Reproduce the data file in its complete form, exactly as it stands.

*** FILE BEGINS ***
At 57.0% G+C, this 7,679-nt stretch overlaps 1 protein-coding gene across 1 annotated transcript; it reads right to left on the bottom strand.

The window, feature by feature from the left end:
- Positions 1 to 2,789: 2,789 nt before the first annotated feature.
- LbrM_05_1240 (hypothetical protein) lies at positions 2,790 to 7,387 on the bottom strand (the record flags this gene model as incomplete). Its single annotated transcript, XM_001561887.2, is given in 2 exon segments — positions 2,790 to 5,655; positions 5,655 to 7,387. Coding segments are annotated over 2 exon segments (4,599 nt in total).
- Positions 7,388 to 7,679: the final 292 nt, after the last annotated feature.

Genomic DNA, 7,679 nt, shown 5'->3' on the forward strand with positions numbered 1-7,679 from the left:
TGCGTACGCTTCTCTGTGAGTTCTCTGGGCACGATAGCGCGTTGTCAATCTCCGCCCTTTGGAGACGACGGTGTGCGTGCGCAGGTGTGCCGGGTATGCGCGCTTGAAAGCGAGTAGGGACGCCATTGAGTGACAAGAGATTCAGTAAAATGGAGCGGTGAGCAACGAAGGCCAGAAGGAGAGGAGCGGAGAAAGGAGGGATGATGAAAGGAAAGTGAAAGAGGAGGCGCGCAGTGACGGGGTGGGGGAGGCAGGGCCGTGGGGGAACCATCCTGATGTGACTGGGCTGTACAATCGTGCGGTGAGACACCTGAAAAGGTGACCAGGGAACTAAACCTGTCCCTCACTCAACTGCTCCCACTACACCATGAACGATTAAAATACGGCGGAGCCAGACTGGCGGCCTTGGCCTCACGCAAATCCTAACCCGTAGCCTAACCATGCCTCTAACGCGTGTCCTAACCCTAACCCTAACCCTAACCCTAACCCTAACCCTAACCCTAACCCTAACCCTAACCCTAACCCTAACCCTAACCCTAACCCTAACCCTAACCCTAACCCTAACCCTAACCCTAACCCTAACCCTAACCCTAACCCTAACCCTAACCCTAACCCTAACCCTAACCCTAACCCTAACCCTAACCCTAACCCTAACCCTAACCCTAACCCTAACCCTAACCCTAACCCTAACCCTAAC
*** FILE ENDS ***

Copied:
At 57.0% G+C, this 7,679-nt stretch overlaps 1 protein-coding gene across 1 annotated transcript; it reads right to left on the bottom strand.

The window, feature by feature from the left end:
- Positions 1 to 2,789: 2,789 nt before the first annotated feature.
- LbrM_05_1240 (hypothetical protein) lies at positions 2,790 to 7,387 on the bottom strand (the record flags this gene model as incomplete). Its single annotated transcript, XM_001561887.2, is given in 2 exon segments — positions 2,790 to 5,655; positions 5,655 to 7,387. Coding segments are annotated over 2 exon segments (4,599 nt in total).
- Positions 7,388 to 7,679: the final 292 nt, after the last annotated feature.

Genomic DNA, 7,679 nt, shown 5'->3' on the forward strand with positions numbered 1-7,679 from the left:
TGCGTACGCTTCTCTGTGAGTTCTCTGGGCACGATAGCGCGTTGTCAATCTCCGCCCTTTGGAGACGACGGTGTGCGTGCGCAGGTGTGCCGGGTATGCGCGCTTGAAAGCGAGTAGGGACGCCATTGAGTGACAAGAGATTCAGTAAAATGGAGCGGTGAGCAACGAAGGCCAGAAGGAGAGGAGCGGAGAAAGGAGGGATGATGAAAGGAAAGTGAAAGAGGAGGCGCGCAGTGACGGGGTGGGGGAGGCAGGGCCGTGGGGGAACCATCCTGATGTGACTGGGCTGTACAATCGTGCGGTGAGACACCTGAAAAGGTGACCAGGGAACTAAACCTGTCCCTCACTCAACTGCTCCCACTACACCATGAACGATTAAAATACGGCGGAGCCAGACTGGCGGCCTTGGCCTCACGCAAATCCTAACCCGTAGCCTAACCATGCCTCTAACGCGTGTCCTAACCCTAACCCTAACCCTAACCCTAACCCTAACCCTAACCCTAACCCTAACCCTAACCCTAACCCTAACCCTAACCCTAACCCTAACCCTAACCCTAACCCTAACCCTAACCCTAACCCTAACCCTAACCCTAACCCTAACCCTAACCCTAACCCTAACCCTAACCCTAACCCTAACCCTAACCCTAACCCTAACCCTAACCCTAACCCTAACCCTAACCCTAACCCTAACCCTAAC